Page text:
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Clubs miss details at budget appeals; Budget appeals went smoothly, senators say

By Jesse Bade and Maggie Urban-WaalaStaff Writers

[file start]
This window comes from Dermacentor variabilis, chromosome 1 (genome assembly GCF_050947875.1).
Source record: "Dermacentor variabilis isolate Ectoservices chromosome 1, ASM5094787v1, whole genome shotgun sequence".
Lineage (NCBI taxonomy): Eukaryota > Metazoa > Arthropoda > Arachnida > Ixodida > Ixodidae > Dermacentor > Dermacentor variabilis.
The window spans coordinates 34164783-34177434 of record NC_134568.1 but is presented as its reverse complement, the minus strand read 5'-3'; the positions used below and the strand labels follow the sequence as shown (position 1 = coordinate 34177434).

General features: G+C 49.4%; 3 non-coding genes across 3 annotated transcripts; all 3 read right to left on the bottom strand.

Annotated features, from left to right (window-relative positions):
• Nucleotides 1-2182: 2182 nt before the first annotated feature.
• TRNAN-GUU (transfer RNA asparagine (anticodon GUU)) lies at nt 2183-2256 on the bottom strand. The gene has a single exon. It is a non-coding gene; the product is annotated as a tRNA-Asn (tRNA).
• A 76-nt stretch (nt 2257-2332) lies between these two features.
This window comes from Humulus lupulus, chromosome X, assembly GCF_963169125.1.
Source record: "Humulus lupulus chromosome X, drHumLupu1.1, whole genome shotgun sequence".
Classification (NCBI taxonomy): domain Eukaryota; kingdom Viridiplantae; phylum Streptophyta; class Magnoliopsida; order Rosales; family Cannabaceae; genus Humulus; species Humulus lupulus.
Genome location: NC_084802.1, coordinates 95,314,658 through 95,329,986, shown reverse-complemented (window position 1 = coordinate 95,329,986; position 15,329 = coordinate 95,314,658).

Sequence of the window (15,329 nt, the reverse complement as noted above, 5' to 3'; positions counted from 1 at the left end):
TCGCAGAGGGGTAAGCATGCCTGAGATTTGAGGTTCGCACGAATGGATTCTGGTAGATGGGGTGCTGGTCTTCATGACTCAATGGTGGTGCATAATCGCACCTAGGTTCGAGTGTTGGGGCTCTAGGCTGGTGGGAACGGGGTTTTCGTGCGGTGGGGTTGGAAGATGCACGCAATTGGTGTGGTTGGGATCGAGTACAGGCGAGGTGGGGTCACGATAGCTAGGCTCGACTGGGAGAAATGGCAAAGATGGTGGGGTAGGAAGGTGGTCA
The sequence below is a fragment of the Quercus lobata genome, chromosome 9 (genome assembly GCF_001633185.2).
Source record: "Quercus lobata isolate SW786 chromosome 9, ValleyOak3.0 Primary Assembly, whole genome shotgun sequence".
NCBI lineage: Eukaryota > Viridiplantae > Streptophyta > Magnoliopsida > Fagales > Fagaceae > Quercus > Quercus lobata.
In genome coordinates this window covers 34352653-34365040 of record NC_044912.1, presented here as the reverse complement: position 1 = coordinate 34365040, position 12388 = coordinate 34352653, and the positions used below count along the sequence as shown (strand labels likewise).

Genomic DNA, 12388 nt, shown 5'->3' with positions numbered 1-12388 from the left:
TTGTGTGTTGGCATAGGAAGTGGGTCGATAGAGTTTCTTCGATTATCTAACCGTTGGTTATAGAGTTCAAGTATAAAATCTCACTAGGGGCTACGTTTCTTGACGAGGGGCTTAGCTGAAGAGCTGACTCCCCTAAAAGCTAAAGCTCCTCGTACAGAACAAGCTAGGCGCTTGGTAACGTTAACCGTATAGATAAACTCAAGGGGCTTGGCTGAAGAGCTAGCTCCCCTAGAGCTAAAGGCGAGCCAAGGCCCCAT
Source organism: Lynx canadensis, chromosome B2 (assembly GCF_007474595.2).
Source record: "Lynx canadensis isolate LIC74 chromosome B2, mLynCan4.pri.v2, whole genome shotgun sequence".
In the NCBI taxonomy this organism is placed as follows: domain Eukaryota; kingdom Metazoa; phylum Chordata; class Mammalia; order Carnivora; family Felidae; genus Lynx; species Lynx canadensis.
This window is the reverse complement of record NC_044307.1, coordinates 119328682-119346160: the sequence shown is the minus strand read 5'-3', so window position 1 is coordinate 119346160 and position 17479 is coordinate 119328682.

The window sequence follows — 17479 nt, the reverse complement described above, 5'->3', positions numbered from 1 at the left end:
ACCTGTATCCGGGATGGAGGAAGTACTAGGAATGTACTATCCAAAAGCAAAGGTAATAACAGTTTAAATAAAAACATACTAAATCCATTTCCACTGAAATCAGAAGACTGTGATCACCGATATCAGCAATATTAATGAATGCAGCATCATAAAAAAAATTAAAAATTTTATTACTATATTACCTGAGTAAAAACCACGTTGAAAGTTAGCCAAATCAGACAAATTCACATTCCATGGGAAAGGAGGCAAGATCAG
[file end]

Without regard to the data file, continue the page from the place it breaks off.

There was an exciting amount of controversy at the Appropriation Appeals meeting held two weeks ago by the Student Government Association regarding the $276,000.34 that was allocated to Hofstra clubs. During the budget weekend, the Appropriations Chair Megan Andrews worked with comptroller Yeri Lee and fellow committee members to allocate funds to each of the clubs. “With the allocation process, there is a very detailed policy series that is consistent for all clubs, so that is the first thing that the Appropriations Committee will look at: are the policies being followed?” said Andrews in reference to how SGA allocates funds. The committee reviewed 84 club proposals, and funds were allocated following the reviews. It was the job of each club to come to the appeals meeting while the senate decided what funds would be directed to each club. While the appeals process was generally routine, there was confusion on two particular topics: a $1,500 cap on salaries for sports coaches and the lack of transportation funds. “The decision was made based on the number of members in the average sports club. So $1,500 a year is for the average sports club of 30 people. That is their student activity fee being brought back,” said Andrews. She said that while sports clubs require a significant amount of money to function, the amount of students in each club does not proportionally match this number. Ultimately, SGA decided that the cap on salaries was necessary. Devin Brosnan, who is a freshman and the Rules Chair and freshman at Hofstra, agreed with Andrews. “It is hard to give a lot of money for coaches because if every team wants $15,000 for a coach then we are going to run out of money. So, I think it was a good idea,” stated Brosnan. It became clear throughout the meeting that it was not the cap that was the biggest issue, but rather club presidents and treasurers being generally unaware that a cap existed. Andrews explained that it was implemented in the beginning of the year as part of SGA’s policy series. This then brought up another issue. Clubs still seemed to miss information about SGA policies. For senior Jessica Yacono, the treasurer of Hofstra Women’s Rugby Club, the very existence of an SGA policy series was new information at the appeals meeting. “We did not know there was a policy book. Katie, the president, and I were talking about it, and we think that SGA at the beginning of the school year should hand it out to everybody or have a Q&A with the handbook, because it gets really confusing and not everyone knows that it’s online,” said Yacono. Senator Victoria Rametta said that SGA does make the information public, but agreed there is a problem with the distribution of information. “Sadly, I think a lot of clubs do not read our SGA policy series, nor are they aware of some of the caps and restrictions that we have. We have certain rules and regulations that either we put in place, that are there [already] or that are suggested to us by others that we never really fully get to the clubs,” said Rametta. She added that, while SGA makes an effort to talk to clubs, clubs will typically become overwhelmed with the amount of information that is being shared. Rametta suggested that it is important for SGA to find a better way to get information out to its organizations. “I do still see it as SGA’s responsibility to get the word out. The burden falls on us,” said Rametta. For the issue of funding for transportation being postponed, some clubs were initially unaware that they were simply waiting until next semester to receive any money for transportation. Yacono said that she did not know of the change, but once she found out that transportation funds will be allocated she was relieved. Transportation is a major part of rugby’s spending. Andrews explained that Appropriations decided not to allocate transportation funds next semester because transportation could not be funded for all the clubs that requested it. The committee decided to cut funds across the board to be fair. Although there was unity in the decision by SGA to exclude funds for transportation during the original budget weekend, Rametta thought it would have been a good idea to fund it during the appeals process. “It made sense for the weekend, because they [SGA] always want to be under budget for the weekend and you want to have enough money for appropriations for the following semester, and that makes sense. However, at the end of the weekend and when senate came on Thursday we had more than $15,000 that we could have spent. And to me I’d rather have all the clubs do one thing rather than have to come back, and put clubs through another hassle, another loop, just to get more money,” stated Rametta. Rametta was also involved in the debate of Musikfest and the amount of money that should be allocated to the clubs responsible for the event, including Hofstra Concerts and Entertainment Unlimited. Over $80,000 had already been allocated to the two clubs for the high expenses of Musikfest and related activities. There was insistence from some senators that leftover funds from the appeals process should be re-allocated to the entertainment clubs, to help match the fees of popular artists.In the past, Hofstra has hosted high profile performers ranging from The Rolling Stones to most recently Snoop Dogg. In order to maintain the ability to attract high profile artists, senators like Michael Stankiewicz, Chair of Student Affairs, argued that allocations for the clubs should in fact be increased. On the topic of more money being allocated to Hofstra Concerts and Entertainment Unlimited, SGA was far from unanimous on a decision. Rametta opposed the allocation, citing low attendance to concerts in recent years as well as the already significant sums that the clubs had already been given. Stankiewicz believed, however, that Musikfest is an event that can serve all students and alumni. Other clubs that require certain athletic or other skills, he felt, areless inclusive. “Everyone loves music,” said Stankiewicz. “They need it, it’s a tradition.” Stankiewicz reiterated that each club can come back to Appropriations and ask for more money, and strongly suggested that they should do so. Regarding Hofstra Concerts and EU’s allocations, however, he believes that money is needed sooner rather than later. For Musikfest, Stankiewicz said that there needs to be enough time to plan and book artists in a timely manner, while many other clubs may not require that same level of forethought for their events. Although the proposition to increase entertainment funds was eventually turned down by a majority in the senate, Stankiewicz was glad for the time spent discussing the potential increase. “We’re here to serve students. It’s not ‘Government Association,’ that wouldn’t make sense.” Overall, there appeared to be consensus among senators that the budget meeting went well. Brosnan was particularly impressed with the work and diligence of Andrews. “It went, I thought, better than expected. I thought there was going to be more people who were going to be upset. It was a big part because of Megan Andrews, because of how transparent she was and how good she explained everything…there wasn’t a lot of ambiguity,” he said. Yacono also commented on a positive atmosphere throughout the appeals process. “It was a lot better than I thought it was going to be,” Yacono said.”They [clubs] were very nice and very willing to listen. They asked a lot of questions, which I liked.”